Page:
September 14, 2005
If a Centipede Has a Hundred Feet, Does a Centigon Have a Hundred Knees?
Armor Holdings has just rebranded its mobile security division, grouping several subsidiaries under the company name Centigon.
“Centigon,” a name coined by Armor's naming company, is certainly easier to say and more memorable than “Trasco GmbH, Labbe, S.A., and O'Gara-Hess & Eisenhardt Armoring Co.” But is it the right name for this business?
Centigon rhymes with “Pentagon,” which evokes defense and security—appropriate to the business Armor Holdings is in.
Given that Centigon manufactures armored vehicles, the “-gon” also suggests an origin in “wagon.” So far, so good.
But does the name live up to its billing? According to the naming agency's recent press release, the name “borrows from the word ‘sentry,’ suggesting protection, fortification and strength, and the word ‘paragon,’ indicating a model of excellence.”
The concern I have is that “Centigon” does not call to mind either sentries or paragons. The English word “sentry” actually comes to us via French from the Latin “sentire,” meaning to hear or perceive; the Romans used “custos” or “vigil” to mean “sentry.” Everyone who has ever held a penny knows that the “cent-” root means “one hundred.” If the rebranding objective was to have people think of "sentries," why not spell the new company name with an “S”?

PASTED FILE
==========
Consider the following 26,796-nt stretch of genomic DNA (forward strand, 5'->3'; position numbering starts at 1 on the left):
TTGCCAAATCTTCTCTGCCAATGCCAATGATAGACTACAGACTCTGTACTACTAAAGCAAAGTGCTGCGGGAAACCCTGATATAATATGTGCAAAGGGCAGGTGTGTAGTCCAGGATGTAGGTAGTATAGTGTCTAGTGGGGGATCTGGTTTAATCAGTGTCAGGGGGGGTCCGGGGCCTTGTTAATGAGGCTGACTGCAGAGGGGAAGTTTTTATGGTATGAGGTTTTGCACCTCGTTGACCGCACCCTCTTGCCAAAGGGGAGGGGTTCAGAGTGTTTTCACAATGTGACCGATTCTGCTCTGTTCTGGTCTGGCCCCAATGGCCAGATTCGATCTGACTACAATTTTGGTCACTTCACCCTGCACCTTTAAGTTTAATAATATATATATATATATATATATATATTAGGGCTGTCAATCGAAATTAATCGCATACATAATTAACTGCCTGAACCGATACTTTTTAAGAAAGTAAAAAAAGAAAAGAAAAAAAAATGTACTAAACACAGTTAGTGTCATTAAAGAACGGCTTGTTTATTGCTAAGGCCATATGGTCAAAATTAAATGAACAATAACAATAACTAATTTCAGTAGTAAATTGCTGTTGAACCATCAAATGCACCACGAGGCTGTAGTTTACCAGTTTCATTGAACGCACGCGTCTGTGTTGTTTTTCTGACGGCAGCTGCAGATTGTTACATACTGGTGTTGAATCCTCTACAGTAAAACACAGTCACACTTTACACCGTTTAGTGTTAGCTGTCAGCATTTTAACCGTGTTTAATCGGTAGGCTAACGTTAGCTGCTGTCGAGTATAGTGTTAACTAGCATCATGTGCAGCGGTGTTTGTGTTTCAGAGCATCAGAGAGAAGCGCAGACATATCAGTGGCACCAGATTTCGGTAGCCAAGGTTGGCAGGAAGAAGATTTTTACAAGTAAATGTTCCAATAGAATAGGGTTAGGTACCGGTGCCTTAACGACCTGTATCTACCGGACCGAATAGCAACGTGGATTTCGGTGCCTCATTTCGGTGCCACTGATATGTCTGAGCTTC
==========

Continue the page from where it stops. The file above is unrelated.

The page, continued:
The “-gon” is equally problematic. The “-gon” in “paragon” is actually the Italian form of the Greek word “akone,” meaning “whetstone,” but I doubt Centigon’s customer will know or even guess that. The Greek words from which most English words get their “-gon” roots or endings are “agon,” meaning “contest” (as in “antagonist”), and “gonu,” meaning “knee” or “angle.”
A hundred-angled figure would actually be a hekatogon, but only a Greek speaker or a mathematician would know that.
Everyone encounters pentagons and hexagons in junior-high math classes, but paragons are rarer creatures. Centigon’s customers are unlikely to be expecting one.
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